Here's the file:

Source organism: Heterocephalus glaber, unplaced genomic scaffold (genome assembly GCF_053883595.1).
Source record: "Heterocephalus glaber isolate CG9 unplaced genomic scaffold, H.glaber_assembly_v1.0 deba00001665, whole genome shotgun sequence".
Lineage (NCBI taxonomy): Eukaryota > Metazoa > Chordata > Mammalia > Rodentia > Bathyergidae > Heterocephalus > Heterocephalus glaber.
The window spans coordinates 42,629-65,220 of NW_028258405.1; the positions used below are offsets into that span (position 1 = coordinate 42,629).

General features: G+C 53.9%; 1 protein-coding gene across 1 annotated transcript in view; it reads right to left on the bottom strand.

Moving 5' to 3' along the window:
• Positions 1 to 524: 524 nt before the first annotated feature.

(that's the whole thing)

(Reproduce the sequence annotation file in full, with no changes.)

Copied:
Source organism: Heterocephalus glaber, unplaced genomic scaffold (genome assembly GCF_053883595.1).
Source record: "Heterocephalus glaber isolate CG9 unplaced genomic scaffold, H.glaber_assembly_v1.0 deba00001665, whole genome shotgun sequence".
Lineage (NCBI taxonomy): Eukaryota > Metazoa > Chordata > Mammalia > Rodentia > Bathyergidae > Heterocephalus > Heterocephalus glaber.
The window spans coordinates 42,629-65,220 of NW_028258405.1; the positions used below are offsets into that span (position 1 = coordinate 42,629).

General features: G+C 53.9%; 1 protein-coding gene across 1 annotated transcript in view; it reads right to left on the bottom strand.

Moving 5' to 3' along the window:
• Positions 1 to 524: 524 nt before the first annotated feature.